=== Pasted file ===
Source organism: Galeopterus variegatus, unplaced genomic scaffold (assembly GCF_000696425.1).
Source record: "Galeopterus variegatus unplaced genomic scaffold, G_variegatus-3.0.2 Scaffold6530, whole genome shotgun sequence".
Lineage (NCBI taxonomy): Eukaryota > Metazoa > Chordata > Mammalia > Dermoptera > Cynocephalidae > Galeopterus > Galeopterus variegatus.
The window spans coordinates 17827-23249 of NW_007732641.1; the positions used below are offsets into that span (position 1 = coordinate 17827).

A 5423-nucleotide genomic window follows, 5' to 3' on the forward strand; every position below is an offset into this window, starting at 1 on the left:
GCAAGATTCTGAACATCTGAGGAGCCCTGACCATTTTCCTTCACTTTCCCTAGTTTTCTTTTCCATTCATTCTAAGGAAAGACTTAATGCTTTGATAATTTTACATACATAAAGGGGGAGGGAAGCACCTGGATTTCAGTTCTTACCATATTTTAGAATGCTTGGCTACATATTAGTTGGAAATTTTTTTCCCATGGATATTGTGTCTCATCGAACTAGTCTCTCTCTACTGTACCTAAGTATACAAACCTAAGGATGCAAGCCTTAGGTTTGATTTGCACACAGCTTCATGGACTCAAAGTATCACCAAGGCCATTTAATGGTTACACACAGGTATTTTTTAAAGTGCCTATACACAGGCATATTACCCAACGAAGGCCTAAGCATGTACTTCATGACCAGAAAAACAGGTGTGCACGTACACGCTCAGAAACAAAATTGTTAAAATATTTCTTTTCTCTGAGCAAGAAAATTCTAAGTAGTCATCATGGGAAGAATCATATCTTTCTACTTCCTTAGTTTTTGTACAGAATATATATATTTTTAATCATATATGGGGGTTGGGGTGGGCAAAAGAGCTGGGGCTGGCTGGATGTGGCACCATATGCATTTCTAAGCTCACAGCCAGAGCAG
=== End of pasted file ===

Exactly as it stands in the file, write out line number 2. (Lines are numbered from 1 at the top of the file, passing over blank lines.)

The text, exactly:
Source record: "Galeopterus variegatus unplaced genomic scaffold, G_variegatus-3.0.2 Scaffold6530, whole genome shotgun sequence".